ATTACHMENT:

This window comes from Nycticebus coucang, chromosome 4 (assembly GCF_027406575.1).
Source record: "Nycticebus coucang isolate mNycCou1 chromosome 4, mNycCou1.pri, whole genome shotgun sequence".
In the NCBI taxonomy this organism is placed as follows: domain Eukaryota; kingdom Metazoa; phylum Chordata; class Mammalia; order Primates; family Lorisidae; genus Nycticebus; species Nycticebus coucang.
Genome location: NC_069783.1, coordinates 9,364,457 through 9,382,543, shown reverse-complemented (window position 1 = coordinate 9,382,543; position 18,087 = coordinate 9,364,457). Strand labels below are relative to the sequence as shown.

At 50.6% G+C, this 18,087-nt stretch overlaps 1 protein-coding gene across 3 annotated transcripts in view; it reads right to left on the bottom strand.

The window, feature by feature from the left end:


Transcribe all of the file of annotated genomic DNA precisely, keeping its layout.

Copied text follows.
This window comes from Nycticebus coucang, chromosome 4 (assembly GCF_027406575.1).
Source record: "Nycticebus coucang isolate mNycCou1 chromosome 4, mNycCou1.pri, whole genome shotgun sequence".
In the NCBI taxonomy this organism is placed as follows: domain Eukaryota; kingdom Metazoa; phylum Chordata; class Mammalia; order Primates; family Lorisidae; genus Nycticebus; species Nycticebus coucang.
Genome location: NC_069783.1, coordinates 9,364,457 through 9,382,543, shown reverse-complemented (window position 1 = coordinate 9,382,543; position 18,087 = coordinate 9,364,457). Strand labels below are relative to the sequence as shown.

At 50.6% G+C, this 18,087-nt stretch overlaps 1 protein-coding gene across 3 annotated transcripts in view; it reads right to left on the bottom strand.

The window, feature by feature from the left end: